Lady Georgiana Rannoch (Her Royal Spyness) travels to a spooky castle in Transylvania for a wedding. But odd things happen during her journey, and once she arrives, a wedding guest is poisoned. Georgie joins her beau, Darcy, in a spot of sleuthing to find the killer – but will she be next? And are there really vampires lurking nearby? A fun send-up of the gothic novel/vampire genre, plus an intriguing mystery. And Queenie, Georgie’s new maid, is hilarious.

Naughty in Nice, Rhys Bowen
Lady Georgiana finally gets to go somewhere warm and exotic – Nice in the winter! Once there, she gets asked to model by the great Coco Chanel – but a valuable necklace goes missing after the fashion show, and then an odious neighbor turns up dead. Accused of murder by a bumbling inspector and determined to clear her name, Georgie tracks down yet another killer. (She does get a proper holiday after solving the case.) Great fun.

On the Noodle Road: From Beijing to Rome with Love and Pasta, Jen Lin-Liu
While honeymooning in Italy, Jen Lin-Liu began wondering about the connections between noodles in China (where she had been living) and Italy. She traverses the ancient Silk Road, visiting Iran, Turkey, Uzbekistan and other countries, taking cooking classes and sampling various cuisines. I enjoyed the social observations and descriptions of food; less appealing were Lin-Liu’s angst about her brand-new marriage and her frustrations with her non-foodie husband. Still an enjoyable (and at times mouthwatering) read.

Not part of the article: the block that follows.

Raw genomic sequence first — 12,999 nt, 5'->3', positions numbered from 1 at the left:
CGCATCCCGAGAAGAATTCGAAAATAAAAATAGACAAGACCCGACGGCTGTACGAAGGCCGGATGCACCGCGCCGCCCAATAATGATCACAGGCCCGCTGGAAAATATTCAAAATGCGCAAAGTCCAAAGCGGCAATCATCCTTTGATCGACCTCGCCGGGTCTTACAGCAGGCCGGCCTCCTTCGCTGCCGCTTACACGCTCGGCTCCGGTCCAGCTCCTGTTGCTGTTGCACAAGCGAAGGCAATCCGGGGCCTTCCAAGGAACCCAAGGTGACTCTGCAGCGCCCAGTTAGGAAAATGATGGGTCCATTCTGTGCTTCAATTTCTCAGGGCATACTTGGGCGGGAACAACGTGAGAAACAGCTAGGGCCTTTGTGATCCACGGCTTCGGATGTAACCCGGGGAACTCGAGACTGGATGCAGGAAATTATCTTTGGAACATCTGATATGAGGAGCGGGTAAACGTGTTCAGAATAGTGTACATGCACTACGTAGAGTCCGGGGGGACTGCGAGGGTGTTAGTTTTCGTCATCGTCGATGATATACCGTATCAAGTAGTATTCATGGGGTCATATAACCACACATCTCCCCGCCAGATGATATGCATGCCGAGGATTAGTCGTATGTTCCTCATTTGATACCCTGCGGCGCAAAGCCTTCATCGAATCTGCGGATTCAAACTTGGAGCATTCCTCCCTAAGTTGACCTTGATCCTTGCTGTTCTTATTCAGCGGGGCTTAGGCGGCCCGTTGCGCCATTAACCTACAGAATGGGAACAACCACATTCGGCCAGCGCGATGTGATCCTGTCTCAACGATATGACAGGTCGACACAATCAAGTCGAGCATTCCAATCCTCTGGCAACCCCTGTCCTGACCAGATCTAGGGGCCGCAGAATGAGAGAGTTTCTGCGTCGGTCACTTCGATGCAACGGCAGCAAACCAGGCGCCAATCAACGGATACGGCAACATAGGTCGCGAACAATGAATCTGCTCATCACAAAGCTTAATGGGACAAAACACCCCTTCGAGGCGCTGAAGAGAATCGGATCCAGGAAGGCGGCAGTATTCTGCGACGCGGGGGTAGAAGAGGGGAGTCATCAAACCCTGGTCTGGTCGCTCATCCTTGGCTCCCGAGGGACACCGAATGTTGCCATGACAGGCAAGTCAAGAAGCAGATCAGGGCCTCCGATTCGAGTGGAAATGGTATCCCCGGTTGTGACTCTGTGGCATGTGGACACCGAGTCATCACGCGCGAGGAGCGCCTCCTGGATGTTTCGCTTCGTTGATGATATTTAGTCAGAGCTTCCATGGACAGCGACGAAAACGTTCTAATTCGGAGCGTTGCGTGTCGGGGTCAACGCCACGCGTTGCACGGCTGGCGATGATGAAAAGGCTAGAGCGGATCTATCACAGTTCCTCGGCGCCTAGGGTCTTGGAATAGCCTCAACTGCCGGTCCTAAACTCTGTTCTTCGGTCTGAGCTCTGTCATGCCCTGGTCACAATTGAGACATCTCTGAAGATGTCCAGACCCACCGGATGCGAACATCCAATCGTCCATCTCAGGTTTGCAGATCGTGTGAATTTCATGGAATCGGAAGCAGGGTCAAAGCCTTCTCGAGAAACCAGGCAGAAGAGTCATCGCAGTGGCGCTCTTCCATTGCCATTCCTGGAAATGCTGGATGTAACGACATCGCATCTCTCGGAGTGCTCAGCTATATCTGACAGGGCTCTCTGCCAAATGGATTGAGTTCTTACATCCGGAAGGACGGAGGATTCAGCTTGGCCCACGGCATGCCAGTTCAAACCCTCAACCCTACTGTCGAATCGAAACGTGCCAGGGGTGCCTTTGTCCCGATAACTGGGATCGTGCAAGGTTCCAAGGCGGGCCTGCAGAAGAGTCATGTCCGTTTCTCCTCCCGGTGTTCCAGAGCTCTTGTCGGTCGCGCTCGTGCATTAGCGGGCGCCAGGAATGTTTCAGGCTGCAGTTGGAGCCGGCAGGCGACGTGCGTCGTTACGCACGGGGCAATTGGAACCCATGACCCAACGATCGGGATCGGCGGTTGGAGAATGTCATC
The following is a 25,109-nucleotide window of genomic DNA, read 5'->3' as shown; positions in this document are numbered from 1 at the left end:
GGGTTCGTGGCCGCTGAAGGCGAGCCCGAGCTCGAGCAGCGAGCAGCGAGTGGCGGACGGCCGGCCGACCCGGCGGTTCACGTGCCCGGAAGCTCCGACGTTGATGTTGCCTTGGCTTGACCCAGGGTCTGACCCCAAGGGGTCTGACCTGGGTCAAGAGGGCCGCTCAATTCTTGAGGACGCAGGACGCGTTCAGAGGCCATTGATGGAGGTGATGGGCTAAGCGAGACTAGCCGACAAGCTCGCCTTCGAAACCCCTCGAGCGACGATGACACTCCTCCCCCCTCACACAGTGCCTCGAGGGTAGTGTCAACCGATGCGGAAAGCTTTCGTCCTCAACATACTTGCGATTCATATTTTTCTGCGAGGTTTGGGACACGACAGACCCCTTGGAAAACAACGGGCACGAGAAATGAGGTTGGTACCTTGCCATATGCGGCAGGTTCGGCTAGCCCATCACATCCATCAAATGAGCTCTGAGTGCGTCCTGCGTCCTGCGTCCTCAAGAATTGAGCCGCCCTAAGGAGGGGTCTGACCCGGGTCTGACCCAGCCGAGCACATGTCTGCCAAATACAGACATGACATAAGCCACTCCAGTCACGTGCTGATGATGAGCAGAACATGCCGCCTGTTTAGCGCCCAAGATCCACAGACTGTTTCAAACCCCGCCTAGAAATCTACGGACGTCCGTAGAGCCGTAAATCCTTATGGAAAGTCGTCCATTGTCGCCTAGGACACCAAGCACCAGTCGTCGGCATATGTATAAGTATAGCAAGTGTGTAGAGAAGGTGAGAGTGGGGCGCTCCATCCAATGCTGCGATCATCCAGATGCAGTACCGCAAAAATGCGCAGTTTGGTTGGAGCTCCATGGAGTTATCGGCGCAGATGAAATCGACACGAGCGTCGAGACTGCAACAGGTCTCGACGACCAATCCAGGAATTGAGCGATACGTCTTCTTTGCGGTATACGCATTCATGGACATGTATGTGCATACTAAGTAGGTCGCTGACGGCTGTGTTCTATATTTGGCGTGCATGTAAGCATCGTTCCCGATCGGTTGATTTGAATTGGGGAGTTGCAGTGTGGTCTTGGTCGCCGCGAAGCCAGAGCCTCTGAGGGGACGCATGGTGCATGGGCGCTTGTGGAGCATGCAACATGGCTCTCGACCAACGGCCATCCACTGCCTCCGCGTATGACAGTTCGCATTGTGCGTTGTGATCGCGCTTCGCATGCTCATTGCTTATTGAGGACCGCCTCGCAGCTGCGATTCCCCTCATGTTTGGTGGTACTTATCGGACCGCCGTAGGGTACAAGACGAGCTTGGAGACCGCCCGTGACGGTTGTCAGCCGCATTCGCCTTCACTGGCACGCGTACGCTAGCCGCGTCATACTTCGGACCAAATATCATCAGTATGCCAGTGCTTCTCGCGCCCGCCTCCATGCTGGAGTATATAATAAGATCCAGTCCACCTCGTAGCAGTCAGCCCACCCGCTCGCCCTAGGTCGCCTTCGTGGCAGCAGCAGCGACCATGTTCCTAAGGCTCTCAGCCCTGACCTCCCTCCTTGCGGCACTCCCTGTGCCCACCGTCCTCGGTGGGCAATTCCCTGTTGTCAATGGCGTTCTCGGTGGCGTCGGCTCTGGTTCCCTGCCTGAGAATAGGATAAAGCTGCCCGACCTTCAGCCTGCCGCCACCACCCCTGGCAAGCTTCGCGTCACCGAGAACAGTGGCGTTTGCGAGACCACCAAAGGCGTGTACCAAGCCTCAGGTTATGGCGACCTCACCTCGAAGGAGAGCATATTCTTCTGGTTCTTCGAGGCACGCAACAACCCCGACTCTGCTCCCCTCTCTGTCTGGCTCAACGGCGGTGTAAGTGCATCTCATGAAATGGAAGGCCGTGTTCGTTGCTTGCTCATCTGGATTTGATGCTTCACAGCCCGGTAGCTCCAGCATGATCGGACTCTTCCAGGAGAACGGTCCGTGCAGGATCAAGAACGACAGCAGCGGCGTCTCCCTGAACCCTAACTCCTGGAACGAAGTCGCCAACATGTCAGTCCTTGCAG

The Twelve Clues of Christmas, Rhys Bowen
Lady Georgiana and the usual cast of characters – her actress mother, hapless maid, Cockney grandfather and handsome beau Darcy – end up in a quaint English village at Christmastime. But each day seems to bring a new and tragic death, and Georgie must keep up her duties as social hostess while worrying that a killer is lurking nearby. A clever mystery plot, with appearances from characters I love, and lots more Darcy (always a good thing). So much fun.

The Scarlet Pimpernel, Baroness Emmuska Orczy